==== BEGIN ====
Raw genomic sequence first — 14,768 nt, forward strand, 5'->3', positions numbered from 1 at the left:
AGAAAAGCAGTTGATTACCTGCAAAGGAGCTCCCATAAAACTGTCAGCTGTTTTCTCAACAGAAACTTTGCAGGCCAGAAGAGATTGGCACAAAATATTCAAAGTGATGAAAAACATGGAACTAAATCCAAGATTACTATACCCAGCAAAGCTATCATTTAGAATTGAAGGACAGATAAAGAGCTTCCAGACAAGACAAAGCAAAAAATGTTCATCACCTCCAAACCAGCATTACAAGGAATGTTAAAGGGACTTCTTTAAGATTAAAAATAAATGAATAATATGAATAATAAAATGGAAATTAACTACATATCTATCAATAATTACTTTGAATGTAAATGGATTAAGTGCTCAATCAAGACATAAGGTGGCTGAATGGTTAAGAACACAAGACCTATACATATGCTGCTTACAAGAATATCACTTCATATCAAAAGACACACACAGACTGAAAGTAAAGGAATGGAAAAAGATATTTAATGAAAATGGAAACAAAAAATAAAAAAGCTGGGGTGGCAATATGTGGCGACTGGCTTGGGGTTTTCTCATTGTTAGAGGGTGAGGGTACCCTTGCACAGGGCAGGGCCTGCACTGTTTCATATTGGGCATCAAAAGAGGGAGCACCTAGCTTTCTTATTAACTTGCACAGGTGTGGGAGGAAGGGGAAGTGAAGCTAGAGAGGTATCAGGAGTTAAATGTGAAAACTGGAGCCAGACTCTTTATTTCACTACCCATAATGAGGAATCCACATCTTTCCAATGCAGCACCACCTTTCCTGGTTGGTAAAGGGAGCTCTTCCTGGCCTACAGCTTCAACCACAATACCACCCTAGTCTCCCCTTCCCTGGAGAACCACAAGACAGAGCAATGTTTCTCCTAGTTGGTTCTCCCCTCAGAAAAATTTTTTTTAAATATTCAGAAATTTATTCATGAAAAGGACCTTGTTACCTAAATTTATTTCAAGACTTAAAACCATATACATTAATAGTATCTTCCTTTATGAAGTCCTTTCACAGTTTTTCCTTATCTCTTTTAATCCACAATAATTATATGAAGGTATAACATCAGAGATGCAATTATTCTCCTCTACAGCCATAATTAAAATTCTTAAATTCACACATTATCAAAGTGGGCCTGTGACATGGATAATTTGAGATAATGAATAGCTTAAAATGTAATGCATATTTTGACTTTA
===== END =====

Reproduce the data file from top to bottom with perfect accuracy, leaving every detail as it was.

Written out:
Raw genomic sequence first — 14,768 nt, forward strand, 5'->3', positions numbered from 1 at the left:
AGAAAAGCAGTTGATTACCTGCAAAGGAGCTCCCATAAAACTGTCAGCTGTTTTCTCAACAGAAACTTTGCAGGCCAGAAGAGATTGGCACAAAATATTCAAAGTGATGAAAAACATGGAACTAAATCCAAGATTACTATACCCAGCAAAGCTATCATTTAGAATTGAAGGACAGATAAAGAGCTTCCAGACAAGACAAAGCAAAAAATGTTCATCACCTCCAAACCAGCATTACAAGGAATGTTAAAGGGACTTCTTTAAGATTAAAAATAAATGAATAATATGAATAATAAAATGGAAATTAACTACATATCTATCAATAATTACTTTGAATGTAAATGGATTAAGTGCTCAATCAAGACATAAGGTGGCTGAATGGTTAAGAACACAAGACCTATACATATGCTGCTTACAAGAATATCACTTCATATCAAAAGACACACACAGACTGAAAGTAAAGGAATGGAAAAAGATATTTAATGAAAATGGAAACAAAAAATAAAAAAGCTGGGGTGGCAATATGTGGCGACTGGCTTGGGGTTTTCTCATTGTTAGAGGGTGAGGGTACCCTTGCACAGGGCAGGGCCTGCACTGTTTCATATTGGGCATCAAAAGAGGGAGCACCTAGCTTTCTTATTAACTTGCACAGGTGTGGGAGGAAGGGGAAGTGAAGCTAGAGAGGTATCAGGAGTTAAATGTGAAAACTGGAGCCAGACTCTTTATTTCACTACCCATAATGAGGAATCCACATCTTTCCAATGCAGCACCACCTTTCCTGGTTGGTAAAGGGAGCTCTTCCTGGCCTACAGCTTCAACCACAATACCACCCTAGTCTCCCCTTCCCTGGAGAACCACAAGACAGAGCAATGTTTCTCCTAGTTGGTTCTCCCCTCAGAAAAATTTTTTTTAAATATTCAGAAATTTATTCATGAAAAGGACCTTGTTACCTAAATTTATTTCAAGACTTAAAACCATATACATTAATAGTATCTTCCTTTATGAAGTCCTTTCACAGTTTTTCCTTATCTCTTTTAATCCACAATAATTATATGAAGGTATAACATCAGAGATGCAATTATTCTCCTCTACAGCCATAATTAAAATTCTTAAATTCACACATTATCAAAGTGGGCCTGTGACATGGATAATTTGAGATAATGAATAGCTTAAAATGTAATGCATATTTTGACTTTA